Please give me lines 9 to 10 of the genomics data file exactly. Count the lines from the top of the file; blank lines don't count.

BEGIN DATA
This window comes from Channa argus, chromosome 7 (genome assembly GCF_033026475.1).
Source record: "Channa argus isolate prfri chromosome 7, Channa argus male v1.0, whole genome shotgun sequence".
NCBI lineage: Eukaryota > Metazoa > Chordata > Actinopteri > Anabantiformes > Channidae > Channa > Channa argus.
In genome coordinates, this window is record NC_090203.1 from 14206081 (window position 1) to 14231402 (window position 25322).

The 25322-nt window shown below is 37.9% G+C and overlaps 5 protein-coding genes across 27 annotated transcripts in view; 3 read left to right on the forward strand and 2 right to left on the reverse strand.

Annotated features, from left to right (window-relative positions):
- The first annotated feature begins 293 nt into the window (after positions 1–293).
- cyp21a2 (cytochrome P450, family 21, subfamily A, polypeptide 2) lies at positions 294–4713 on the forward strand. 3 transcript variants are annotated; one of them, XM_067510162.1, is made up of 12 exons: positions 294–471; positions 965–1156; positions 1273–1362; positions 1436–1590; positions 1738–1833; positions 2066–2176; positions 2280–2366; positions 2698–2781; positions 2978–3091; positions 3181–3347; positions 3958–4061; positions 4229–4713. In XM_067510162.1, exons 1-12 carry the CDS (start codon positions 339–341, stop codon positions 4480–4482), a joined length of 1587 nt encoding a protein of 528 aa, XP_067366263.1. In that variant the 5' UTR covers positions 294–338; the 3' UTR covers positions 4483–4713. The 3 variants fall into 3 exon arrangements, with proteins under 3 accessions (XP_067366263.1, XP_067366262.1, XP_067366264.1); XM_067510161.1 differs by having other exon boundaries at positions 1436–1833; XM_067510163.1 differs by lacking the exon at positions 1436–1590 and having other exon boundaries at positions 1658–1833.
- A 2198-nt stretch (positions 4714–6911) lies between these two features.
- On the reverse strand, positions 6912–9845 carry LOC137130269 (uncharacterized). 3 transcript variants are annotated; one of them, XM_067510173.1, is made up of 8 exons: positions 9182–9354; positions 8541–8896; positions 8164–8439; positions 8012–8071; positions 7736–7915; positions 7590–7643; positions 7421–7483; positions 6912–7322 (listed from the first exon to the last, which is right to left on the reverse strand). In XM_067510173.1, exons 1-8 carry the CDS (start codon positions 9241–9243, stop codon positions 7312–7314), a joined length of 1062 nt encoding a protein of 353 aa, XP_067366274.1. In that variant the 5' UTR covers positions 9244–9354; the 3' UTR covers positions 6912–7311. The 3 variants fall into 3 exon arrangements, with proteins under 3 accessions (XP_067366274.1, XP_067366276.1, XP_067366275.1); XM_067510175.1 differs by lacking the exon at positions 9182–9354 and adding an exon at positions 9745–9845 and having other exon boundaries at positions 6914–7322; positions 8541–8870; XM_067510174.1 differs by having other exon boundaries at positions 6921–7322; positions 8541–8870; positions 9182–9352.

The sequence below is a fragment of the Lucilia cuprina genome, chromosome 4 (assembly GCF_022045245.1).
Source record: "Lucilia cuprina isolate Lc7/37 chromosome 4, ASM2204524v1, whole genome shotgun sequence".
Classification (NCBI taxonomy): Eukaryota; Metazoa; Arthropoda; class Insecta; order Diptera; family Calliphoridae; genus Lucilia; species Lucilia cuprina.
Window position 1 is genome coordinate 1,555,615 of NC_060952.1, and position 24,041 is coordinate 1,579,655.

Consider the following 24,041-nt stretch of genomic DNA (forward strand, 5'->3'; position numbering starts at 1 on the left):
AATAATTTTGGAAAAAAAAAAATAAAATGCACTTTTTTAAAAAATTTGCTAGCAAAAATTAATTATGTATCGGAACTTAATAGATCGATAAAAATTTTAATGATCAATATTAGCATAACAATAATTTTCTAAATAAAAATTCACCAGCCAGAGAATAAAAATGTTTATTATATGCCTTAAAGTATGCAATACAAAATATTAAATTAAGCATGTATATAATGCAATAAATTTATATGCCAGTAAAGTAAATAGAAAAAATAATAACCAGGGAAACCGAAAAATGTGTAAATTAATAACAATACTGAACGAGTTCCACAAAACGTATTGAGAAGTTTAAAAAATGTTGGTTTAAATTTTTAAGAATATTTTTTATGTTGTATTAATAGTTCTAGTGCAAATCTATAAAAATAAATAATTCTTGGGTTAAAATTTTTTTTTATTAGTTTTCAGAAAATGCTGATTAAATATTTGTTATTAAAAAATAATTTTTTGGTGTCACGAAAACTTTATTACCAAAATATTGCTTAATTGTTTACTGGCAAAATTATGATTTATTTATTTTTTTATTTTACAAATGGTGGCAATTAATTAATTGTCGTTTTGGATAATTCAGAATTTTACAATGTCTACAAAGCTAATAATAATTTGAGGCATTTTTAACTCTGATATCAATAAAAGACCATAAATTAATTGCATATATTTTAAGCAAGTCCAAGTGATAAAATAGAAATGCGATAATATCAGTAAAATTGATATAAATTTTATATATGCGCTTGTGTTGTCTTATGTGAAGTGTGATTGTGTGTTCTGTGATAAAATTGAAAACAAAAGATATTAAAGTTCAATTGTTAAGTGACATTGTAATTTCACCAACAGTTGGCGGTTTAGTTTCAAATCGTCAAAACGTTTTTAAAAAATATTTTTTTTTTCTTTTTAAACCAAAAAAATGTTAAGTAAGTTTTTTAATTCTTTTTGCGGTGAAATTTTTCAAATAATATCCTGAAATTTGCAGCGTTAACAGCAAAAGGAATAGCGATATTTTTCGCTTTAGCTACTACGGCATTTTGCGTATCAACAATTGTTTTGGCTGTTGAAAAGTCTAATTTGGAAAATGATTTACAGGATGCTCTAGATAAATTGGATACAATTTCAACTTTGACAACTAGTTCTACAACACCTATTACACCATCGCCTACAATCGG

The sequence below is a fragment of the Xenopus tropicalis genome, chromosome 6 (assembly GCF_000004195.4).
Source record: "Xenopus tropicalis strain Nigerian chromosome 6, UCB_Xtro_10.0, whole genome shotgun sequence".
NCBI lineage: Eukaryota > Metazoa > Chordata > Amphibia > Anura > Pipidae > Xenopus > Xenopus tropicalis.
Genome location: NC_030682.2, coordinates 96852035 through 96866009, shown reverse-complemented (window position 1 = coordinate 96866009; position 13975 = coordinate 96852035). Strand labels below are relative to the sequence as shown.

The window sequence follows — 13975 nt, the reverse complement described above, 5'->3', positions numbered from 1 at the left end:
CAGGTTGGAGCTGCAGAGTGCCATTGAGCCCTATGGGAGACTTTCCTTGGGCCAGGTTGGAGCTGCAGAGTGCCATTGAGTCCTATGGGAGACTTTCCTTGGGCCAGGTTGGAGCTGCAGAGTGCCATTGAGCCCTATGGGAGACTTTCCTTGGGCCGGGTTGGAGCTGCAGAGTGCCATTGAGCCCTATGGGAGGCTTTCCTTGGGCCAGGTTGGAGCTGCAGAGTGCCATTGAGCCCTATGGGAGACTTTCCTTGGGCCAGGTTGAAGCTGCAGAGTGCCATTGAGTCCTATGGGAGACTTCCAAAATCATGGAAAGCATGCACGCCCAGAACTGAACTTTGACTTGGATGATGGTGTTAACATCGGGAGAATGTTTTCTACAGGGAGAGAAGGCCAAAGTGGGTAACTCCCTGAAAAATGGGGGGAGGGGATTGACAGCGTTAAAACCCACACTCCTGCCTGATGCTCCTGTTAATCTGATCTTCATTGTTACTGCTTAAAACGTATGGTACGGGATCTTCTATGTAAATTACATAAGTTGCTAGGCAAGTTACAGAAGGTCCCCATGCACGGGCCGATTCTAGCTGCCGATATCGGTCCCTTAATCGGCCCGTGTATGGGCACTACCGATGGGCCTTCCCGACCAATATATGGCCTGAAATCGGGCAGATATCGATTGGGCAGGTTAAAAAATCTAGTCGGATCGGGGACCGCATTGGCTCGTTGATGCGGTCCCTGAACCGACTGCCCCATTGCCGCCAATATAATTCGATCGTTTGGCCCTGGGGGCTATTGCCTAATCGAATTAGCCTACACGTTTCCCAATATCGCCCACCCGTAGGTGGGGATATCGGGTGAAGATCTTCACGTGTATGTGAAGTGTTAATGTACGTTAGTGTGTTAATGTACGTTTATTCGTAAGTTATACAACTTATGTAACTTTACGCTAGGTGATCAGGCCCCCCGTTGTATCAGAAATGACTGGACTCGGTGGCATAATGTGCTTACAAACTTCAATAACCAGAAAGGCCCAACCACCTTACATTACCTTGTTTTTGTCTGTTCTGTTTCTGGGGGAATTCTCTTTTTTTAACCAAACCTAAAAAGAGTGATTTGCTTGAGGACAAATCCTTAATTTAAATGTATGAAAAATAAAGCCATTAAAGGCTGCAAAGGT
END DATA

- A 2198-nt stretch (positions 4714–6911) lies between these two features.
- On the reverse strand, positions 6912–9845 carry LOC137130269 (uncharacterized). 3 transcript variants are annotated; one of them, XM_067510173.1, is made up of 8 exons: positions 9182–9354; positions 8541–8896; positions 8164–8439; positions 8012–8071; positions 7736–7915; positions 7590–7643; positions 7421–7483; positions 6912–7322 (listed from the first exon to the last, which is right to left on the reverse strand). In XM_067510173.1, exons 1-8 carry the CDS (start codon positions 9241–9243, stop codon positions 7312–7314), a joined length of 1062 nt encoding a protein of 353 aa, XP_067366274.1. In that variant the 5' UTR covers positions 9244–9354; the 3' UTR covers positions 6912–7311. The 3 variants fall into 3 exon arrangements, with proteins under 3 accessions (XP_067366274.1, XP_067366276.1, XP_067366275.1); XM_067510175.1 differs by lacking the exon at positions 9182–9354 and adding an exon at positions 9745–9845 and having other exon boundaries at positions 6914–7322; positions 8541–8870; XM_067510174.1 differs by having other exon boundaries at positions 6921–7322; positions 8541–8870; positions 9182–9352.